Democracy Now! May 26, 2009 report on opening of trial in NY federal court over Shell’s role in 1995 execution of human rights activist Ken Saro-Wiwa
Marco Simons, Legal Director at Earth Rights International, has recently written an article, US government sides with Shell over victims of crimes against humanity, which I’m posting below in its entirety.
Shell had asked the U.S. Supreme Court to rule the company can’t be sued by Nigerians seeking damages for torture and murders committed by the national government in the early 1990s. With a U.S. government brief that supports Shell’s position, where does this leave Nigerians? The U.S. brief suggests that the Nigerians should seek redress in their own courts, as the human rights abuses occurred in Nigeria and not the U.S. This is a chilling message.
Oil’s curse sends millions abroad in search of opportunity.
I’m back from China where I spent a few weeks working with the Nigerian community of Guangzhou on a project that has nothing to do with oil. That said, oil came up in virtually every conversation I had with Nigerians: The oil money that has corrupted the country, killing off business enterprise and agriculture. The oil pollution that has ravaged the Niger Delta for decades, ruining countless lives and the environment.
Many people asked me when I would go to Nigeria to report on that country’s oil curse. Over and over again, people asked me why the BP Deepwater Horizon disaster was covered by the media and — most importantly — cleaned up, while the Niger Delta disaster is left untouched and rarely gets mentioned in the international press.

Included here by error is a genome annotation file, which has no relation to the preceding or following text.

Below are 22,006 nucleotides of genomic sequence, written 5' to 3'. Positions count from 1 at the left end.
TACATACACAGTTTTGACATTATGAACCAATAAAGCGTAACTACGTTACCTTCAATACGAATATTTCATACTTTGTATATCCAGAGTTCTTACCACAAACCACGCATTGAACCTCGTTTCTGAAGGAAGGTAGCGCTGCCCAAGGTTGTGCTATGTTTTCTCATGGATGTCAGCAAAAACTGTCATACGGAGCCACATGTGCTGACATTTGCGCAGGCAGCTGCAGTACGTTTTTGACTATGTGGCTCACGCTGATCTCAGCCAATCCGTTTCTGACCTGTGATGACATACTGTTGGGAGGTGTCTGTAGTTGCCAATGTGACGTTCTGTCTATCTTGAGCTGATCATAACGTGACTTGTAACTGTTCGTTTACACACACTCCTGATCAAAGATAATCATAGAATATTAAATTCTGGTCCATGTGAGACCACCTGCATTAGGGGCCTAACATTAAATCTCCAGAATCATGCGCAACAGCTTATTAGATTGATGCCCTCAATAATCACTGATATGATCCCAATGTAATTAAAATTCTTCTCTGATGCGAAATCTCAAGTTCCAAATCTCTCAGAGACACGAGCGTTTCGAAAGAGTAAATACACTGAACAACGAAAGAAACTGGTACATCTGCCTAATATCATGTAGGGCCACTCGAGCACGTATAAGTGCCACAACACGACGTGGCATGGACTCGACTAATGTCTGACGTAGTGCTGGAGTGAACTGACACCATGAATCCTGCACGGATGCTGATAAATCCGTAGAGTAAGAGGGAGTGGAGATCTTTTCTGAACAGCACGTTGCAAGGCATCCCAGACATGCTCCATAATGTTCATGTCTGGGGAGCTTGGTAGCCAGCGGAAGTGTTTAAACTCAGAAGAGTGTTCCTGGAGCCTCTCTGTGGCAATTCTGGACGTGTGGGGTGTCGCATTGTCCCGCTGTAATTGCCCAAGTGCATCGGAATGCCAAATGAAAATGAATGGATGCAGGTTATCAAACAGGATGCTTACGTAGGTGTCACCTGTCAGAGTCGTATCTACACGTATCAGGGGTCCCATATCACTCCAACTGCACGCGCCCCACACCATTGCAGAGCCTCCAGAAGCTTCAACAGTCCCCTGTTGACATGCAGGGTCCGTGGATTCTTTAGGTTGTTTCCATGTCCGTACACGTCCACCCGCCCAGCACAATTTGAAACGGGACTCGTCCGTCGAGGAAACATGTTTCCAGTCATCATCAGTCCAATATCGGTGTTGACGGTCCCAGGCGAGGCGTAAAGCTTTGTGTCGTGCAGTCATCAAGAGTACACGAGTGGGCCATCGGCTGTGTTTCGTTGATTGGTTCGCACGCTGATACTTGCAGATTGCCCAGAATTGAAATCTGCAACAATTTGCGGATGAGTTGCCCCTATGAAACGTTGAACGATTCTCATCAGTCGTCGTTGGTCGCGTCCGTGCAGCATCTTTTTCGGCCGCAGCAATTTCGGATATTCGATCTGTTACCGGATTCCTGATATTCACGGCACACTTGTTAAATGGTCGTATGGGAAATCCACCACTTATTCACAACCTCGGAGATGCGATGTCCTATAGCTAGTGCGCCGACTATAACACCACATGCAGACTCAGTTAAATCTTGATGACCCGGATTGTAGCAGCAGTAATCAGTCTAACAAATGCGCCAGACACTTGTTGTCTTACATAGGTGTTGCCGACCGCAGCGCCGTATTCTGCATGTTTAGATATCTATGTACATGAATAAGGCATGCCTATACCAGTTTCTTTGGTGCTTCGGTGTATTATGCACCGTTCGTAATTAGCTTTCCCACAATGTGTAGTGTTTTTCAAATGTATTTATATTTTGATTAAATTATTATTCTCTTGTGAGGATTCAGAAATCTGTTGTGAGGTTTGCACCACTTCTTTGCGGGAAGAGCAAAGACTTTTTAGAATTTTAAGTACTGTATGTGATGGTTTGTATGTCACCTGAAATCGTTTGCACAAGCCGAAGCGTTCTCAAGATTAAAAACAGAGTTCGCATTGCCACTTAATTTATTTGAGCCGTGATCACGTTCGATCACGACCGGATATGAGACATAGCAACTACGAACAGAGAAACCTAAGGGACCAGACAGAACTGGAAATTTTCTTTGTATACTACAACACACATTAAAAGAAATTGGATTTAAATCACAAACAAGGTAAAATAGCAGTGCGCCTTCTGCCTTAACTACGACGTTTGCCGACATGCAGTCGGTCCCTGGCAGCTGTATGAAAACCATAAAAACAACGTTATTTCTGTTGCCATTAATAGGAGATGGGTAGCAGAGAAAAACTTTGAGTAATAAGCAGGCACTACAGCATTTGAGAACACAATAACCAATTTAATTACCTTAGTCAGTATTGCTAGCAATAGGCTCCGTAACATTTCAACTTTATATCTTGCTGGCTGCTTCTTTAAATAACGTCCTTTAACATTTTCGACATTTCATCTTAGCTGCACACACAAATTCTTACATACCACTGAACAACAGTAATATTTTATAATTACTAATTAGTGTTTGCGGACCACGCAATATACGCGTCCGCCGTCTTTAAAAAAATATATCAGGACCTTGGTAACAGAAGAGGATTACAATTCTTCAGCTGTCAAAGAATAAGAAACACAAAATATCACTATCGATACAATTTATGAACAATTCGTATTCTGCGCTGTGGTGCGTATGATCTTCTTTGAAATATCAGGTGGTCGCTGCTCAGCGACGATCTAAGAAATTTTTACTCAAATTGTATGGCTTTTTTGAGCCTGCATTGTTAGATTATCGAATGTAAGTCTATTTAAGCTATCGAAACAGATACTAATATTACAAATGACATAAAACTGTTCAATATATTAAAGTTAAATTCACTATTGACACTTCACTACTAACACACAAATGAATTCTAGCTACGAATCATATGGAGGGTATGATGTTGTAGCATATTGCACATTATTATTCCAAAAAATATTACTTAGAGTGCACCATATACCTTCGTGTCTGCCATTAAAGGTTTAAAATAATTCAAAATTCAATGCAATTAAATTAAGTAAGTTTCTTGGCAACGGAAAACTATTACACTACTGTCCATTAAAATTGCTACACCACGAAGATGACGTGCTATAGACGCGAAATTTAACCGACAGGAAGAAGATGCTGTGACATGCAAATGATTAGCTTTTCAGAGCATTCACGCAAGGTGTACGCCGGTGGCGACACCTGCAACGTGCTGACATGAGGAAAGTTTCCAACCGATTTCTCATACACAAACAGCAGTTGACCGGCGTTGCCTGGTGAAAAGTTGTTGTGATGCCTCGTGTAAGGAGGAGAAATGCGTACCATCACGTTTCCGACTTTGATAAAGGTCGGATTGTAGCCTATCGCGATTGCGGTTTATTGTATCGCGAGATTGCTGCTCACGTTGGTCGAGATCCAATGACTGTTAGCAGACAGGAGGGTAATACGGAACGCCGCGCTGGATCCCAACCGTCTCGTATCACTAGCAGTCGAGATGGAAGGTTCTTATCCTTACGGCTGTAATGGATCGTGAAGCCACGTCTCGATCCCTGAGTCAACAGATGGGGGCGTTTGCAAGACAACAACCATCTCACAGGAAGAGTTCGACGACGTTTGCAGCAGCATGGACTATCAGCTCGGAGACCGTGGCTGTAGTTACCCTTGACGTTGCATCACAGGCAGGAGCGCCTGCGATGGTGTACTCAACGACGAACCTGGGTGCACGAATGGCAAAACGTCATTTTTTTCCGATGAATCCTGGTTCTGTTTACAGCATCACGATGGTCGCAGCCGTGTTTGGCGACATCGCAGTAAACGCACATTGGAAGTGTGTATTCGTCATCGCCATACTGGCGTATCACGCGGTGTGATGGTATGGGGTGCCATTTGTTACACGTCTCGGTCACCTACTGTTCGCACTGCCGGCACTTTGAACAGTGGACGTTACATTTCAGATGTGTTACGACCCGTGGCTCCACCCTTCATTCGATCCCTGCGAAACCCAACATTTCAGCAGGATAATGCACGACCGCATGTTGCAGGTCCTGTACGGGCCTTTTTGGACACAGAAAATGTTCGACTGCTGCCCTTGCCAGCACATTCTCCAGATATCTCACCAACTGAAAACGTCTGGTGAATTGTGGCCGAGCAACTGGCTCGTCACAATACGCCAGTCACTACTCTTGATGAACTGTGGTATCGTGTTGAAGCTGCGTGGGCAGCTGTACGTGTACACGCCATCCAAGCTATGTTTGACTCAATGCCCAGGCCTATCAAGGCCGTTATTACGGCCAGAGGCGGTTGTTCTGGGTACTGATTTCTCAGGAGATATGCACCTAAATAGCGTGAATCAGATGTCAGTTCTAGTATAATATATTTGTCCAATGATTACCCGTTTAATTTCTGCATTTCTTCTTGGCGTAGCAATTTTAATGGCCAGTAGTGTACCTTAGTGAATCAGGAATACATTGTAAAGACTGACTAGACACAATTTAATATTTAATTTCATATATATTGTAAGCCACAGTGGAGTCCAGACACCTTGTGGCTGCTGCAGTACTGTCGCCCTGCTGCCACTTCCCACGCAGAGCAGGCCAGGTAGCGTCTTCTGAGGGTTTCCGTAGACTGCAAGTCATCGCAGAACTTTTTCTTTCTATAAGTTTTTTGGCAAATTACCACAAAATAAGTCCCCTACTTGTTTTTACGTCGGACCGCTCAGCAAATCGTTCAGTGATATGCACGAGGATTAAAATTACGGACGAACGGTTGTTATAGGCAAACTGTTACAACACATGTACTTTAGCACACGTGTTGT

Justice is slow in coming in the Niger Delta — it has been 15 years since Ken Saro-Wiwa’s murder — but in the last few months there are signs of change in the air. On Wednesday, Shell formally accepted responsibility for two major oil spills in the Niger Delta (in 2008 and 2009):
In the first case of its kind, a British high court sitting in London has ordered oil major, Royal Dutch Shell to pay compensation of potentially more than £250m ($410m) to the Bodo community of Rivers State, after the Anglo-Dutch oil group admitted liability for two spills aroun the community, following a class-action lawsuit brought in England by the Niger Delta community. (from Nigerian publication, The Leadership)